In Spring 2007 I published an essay called “The Low Season” in The Cimarron Review. It’s the story of how my wife and I paid for a month in Puerto Vallarta with money we made by attending timeshare presentations. This is the tenth and final installment. To start reading from the beginning, scroll down. For more about Kate and my Mexican travels, click HERE.
The Low Season
Part Ten: El Fin
The Mayan Palace doesn’t let you go without a fight. It’s not like you say no and everyone instantly breaks character, the confetti comes raining down, and two plastic, Price-Is-Right models slide out from behind a curtain to hand you a giant check. You don’t say no just once; you’ve got to drive the point home like a railroad spike.
Say no to Steve, then you wrangle with his boss, who explains the whole deal again in painstaking detail, down to the food pyramid and the Mayan calendar-looking chart thing. Did Steve explain that you can sell your extra weeks? And you know about the golf packages?
Disarm the bossman with a string of no-no-nos, and you’re steered outside to a lush, trellised veranda, where you’re force-fed more coffee, then left alone to quietly contemplate your flawed decision.
After fifteen minutes, a third sales guy comes out. Steve’s boss’s boss. El motherfucking Jefe. He looks like the other two, but older, balder. He runs through the particulars yet again. You do understand that this is a money making opportunity, correct? What if I were to tell you that just for today we were running a special?
No the big boss to death and you’re almost home. All that’s left is a half-hearted spiel from the guy who’s trying to unload the pre-owned units. These suites here are just like new, but at half the price, see? You and I both know you can afford one of these.
Finally you convince him that he can’t say anything that will change your mind. Nothing. Nada. No.
“Walk through that door over there,” he says, slumping ever-so-slightly. “They’ll get you your money.”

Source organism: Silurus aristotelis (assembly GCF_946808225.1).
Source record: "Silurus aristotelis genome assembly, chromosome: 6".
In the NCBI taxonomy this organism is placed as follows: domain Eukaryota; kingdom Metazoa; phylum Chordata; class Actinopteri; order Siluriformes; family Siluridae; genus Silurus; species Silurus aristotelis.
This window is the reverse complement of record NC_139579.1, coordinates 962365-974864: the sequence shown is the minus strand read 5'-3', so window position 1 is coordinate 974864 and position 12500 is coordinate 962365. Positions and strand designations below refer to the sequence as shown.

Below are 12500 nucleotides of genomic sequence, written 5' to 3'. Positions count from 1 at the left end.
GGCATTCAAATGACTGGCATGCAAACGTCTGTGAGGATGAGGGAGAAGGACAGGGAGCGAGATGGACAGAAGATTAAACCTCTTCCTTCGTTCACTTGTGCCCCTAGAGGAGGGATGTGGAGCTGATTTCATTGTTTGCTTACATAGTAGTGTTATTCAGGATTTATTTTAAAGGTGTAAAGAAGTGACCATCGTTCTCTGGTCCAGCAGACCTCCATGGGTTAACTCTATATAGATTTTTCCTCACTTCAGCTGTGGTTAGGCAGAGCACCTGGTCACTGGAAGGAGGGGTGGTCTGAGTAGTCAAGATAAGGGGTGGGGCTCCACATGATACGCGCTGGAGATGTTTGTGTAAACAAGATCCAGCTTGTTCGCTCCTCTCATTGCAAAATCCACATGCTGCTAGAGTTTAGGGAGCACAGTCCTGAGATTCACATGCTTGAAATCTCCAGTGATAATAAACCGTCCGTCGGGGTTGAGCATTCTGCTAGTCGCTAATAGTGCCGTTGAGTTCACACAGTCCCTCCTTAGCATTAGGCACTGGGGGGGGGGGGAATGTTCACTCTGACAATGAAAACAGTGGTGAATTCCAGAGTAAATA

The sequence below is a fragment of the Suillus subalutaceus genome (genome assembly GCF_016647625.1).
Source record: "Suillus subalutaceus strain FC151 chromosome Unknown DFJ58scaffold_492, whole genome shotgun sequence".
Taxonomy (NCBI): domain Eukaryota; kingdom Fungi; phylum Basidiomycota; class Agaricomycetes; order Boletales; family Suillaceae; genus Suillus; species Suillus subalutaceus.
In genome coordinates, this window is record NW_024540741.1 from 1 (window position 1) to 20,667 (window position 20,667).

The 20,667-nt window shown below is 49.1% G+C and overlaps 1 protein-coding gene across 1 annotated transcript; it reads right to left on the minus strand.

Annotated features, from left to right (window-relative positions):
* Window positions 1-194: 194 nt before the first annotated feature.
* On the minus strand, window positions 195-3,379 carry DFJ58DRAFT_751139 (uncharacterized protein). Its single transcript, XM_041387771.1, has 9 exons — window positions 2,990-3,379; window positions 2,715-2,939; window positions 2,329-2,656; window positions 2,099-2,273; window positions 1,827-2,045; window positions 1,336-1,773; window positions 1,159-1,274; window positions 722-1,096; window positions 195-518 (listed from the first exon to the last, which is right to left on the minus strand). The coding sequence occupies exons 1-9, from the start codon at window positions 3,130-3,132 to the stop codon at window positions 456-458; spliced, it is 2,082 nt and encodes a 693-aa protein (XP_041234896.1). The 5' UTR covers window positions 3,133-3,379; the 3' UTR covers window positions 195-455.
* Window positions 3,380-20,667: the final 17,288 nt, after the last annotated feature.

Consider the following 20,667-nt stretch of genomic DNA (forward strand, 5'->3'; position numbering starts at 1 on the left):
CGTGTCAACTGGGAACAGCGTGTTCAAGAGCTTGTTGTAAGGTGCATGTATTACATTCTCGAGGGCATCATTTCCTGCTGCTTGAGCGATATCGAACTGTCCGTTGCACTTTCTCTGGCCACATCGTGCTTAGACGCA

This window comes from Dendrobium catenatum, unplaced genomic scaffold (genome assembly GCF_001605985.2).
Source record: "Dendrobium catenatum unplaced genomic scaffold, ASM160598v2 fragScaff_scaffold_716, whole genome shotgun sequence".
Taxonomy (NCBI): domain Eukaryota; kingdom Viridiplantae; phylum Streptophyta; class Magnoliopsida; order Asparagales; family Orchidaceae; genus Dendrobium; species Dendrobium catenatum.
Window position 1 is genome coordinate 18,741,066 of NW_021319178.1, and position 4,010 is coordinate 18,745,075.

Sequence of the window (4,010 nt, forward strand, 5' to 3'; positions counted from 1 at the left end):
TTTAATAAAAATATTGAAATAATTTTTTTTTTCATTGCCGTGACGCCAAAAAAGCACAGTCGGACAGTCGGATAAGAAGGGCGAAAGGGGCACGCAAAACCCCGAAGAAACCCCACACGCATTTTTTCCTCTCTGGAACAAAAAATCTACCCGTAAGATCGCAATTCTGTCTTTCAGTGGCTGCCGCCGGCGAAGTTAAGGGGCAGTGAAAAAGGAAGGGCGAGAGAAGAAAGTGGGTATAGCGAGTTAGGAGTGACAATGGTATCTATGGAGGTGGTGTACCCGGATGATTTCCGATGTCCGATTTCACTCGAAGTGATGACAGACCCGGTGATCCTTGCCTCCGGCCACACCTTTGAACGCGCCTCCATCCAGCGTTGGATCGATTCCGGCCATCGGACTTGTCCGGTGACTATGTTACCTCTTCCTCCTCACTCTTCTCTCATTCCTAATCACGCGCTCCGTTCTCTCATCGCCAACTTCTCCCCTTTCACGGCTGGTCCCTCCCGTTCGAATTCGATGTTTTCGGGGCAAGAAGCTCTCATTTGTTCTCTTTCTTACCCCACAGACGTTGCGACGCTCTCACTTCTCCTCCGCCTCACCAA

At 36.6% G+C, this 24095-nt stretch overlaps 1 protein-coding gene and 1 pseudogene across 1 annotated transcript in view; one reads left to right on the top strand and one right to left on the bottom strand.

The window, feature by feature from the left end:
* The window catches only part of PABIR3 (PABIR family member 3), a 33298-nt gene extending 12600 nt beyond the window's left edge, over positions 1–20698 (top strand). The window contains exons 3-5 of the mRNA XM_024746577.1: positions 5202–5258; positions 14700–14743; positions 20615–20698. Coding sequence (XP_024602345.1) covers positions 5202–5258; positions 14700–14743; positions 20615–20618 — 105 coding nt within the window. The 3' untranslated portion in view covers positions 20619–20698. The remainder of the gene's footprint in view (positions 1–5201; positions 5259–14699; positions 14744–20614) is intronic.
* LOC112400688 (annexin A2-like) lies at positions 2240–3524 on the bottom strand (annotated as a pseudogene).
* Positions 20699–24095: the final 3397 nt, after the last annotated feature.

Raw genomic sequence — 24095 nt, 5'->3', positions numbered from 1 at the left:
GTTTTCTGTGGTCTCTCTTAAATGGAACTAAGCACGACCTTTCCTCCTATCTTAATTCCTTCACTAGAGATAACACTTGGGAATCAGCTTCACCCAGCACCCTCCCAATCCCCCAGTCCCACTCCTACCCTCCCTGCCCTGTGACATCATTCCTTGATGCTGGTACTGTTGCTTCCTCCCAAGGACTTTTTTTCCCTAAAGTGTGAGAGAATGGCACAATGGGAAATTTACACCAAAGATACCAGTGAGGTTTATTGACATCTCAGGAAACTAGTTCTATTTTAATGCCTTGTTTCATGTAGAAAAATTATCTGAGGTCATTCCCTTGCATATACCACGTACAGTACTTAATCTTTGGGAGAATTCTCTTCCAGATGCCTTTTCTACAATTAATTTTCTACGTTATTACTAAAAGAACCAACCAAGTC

And that’s where the five-star hospitality ends.
In the business office, you’re scowled at by a woman who’s BMV-grade surly. She opens the cash drawer and counts out seven 500-peso notes, almost wincing as she hands them over, as if it were her own personal money. She doesn’t say Thank you or Goodbye. She doesn’t point you to the exit. You’re left to wander the lobby in search of the driveway where you last saw Eyder.
When you walk through the front doors and into the Pacific sun, even the bellhops and valets seem vaguely disappointed in you. Nobody blows a whistle to hail you a cab, so you wave toward the line-up of blue and white Nissans. As the taxi circles the driveway, you reach into your wallet, hoping you have enough small bills to get back to Old Town. You didn’t realize you’d be paying for the ride home.
Kate and I squeeze into the cab, and I’m regretting what might have been, heavy with non-buyer’s remorse. But the magnetic pull of the Mayan Palace is weakened with every mile the taxi puts between it and us. When we jerk to a stop at the simple and charming and 99% cockroach-free Estancia San Carlos, it seems ridiculous that I was so tempted—ridiculous because it wasn’t the condos themselves that had seduced me. It wasn’t the 1,200 thread-count linens or the brushed-aluminum fridge and granite countertops. The luxury isn’t what I wanted. That stuff is just fabric. Just metal and rock. Sure, I suppose I wished we could afford the Mayan Palace, but what I really wanted was to say no to it. I wanted to walk away convinced that Kate and I didn’t need a swank timeshare to validate our lives.
But I didn’t say no. Kate did. She stuck to the plan. She did the job.